Investigations into the actions of attorneys and deputies appointed under the lasting power of attorney (LPA) procedure soared by more than 40% in the past year, figures have revealed, prompting a plea from a solicitors’ organisation to include a lawyer in the process.
According to figures from the Office of the Public Guardian (OPG) 1,729 investigations into the actions of attorneys and deputies were carried out in the 2017/2018 financial year – up from 1,199 the previous year.
The figures were published after a freedom of information request by pensions and investment firm Royal London. The firm has now called for more education on what people can and cannot do under a power of attorney.
Ruth Pyatt, director of Solicitors for the Elderly (SfE), told the Gazette that the organisation had noted a rise in ‘DIY and online submissions’ for LPAs, potentially leaving people at risk of attorneys making mistakes or, ‘in the worst cases, abuse’.
LPA agreements allow ‘attorneys’ – often an individual known to the party - to manage their personal and financial affairs should they lose the mental capacity to do it themselves. If an LPA is not agreed by the time a person loses mental capacity, deputies are appointed by the Court of Protection.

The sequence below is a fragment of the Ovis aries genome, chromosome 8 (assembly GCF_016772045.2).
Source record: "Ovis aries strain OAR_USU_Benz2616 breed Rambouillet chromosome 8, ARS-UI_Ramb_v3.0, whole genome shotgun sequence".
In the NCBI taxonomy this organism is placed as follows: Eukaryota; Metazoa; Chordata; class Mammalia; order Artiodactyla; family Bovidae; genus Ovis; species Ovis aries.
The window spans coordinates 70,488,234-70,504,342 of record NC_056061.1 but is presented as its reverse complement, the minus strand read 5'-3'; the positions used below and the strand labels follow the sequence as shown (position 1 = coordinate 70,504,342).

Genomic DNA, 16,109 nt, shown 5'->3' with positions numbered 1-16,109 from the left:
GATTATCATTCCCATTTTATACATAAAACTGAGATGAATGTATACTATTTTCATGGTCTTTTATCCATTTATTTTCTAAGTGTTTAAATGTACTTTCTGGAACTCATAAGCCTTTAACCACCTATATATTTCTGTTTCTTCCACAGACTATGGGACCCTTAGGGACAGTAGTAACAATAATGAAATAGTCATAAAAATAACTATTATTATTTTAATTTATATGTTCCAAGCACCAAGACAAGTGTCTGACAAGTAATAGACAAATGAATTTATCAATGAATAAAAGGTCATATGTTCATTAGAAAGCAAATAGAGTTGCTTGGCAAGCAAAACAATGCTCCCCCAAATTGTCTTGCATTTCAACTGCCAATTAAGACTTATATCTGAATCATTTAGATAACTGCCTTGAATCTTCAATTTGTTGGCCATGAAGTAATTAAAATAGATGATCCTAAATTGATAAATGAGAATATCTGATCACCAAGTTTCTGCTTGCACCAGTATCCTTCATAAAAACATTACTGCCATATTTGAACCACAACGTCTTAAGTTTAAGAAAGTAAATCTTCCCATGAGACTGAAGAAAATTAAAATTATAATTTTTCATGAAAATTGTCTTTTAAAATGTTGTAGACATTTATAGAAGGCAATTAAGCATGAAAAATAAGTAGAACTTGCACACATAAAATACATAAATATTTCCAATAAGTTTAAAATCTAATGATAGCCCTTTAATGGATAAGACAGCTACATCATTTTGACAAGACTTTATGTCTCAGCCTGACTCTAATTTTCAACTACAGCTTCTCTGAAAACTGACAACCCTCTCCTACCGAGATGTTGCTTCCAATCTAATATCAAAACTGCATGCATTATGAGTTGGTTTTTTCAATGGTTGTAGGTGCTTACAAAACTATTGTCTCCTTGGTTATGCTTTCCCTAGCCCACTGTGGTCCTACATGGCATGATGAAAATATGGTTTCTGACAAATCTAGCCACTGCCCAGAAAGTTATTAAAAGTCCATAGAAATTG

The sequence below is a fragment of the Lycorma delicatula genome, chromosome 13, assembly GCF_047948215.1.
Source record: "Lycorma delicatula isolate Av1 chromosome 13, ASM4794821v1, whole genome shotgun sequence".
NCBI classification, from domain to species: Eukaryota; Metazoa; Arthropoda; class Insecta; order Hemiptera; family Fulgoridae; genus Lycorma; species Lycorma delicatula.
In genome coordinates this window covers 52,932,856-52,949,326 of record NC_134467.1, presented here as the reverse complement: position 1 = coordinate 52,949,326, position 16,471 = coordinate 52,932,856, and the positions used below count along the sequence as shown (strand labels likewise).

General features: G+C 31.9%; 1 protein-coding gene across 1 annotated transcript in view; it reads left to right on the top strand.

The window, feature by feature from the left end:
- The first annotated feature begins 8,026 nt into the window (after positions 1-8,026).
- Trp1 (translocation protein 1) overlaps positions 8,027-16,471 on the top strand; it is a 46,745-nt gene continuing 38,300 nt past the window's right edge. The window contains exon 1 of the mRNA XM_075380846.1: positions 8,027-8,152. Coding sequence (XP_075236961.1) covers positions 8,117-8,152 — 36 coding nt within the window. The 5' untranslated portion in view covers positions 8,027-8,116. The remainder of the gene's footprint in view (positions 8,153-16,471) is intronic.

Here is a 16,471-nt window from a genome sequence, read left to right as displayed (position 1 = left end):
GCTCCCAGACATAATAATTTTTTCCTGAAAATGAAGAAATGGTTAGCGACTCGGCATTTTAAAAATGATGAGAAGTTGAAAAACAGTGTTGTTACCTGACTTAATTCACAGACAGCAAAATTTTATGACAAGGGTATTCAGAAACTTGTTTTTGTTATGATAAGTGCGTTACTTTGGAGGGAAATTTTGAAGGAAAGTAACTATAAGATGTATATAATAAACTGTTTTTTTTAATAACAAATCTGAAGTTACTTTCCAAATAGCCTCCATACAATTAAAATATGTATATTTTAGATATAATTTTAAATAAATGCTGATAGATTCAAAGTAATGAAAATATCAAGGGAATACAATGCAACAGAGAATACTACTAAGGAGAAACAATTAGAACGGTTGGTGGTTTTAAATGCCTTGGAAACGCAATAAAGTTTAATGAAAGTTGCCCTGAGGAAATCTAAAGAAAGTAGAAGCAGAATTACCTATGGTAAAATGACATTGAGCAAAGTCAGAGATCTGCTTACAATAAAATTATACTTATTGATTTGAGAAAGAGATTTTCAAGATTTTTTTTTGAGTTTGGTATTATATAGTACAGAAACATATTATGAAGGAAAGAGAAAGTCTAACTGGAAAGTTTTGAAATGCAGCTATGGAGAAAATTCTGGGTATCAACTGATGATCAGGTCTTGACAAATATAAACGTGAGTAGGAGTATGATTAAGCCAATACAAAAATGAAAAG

The OPG is an arm of the Ministry of Justice (MoJ) responsible for administering LPAs.
Pyatt said: ‘Creating an LPA without expert advice could result in thousands of pounds of costs later down the line to rectify mistakes, and leave people susceptible to financial abuse. Involving a solicitor in the process of creating and registering an LPA ensures that the donor’s best interests have been accounted for. It also ensures that a donor has considered all options and if necessary put in protection clauses in the LPA.’
Helen Morrissey, personal finance specialist at Royal London, said: ‘The sheer number of investigations into the actions of attorneys is concerning and action needs to be taken to curb poor practice.’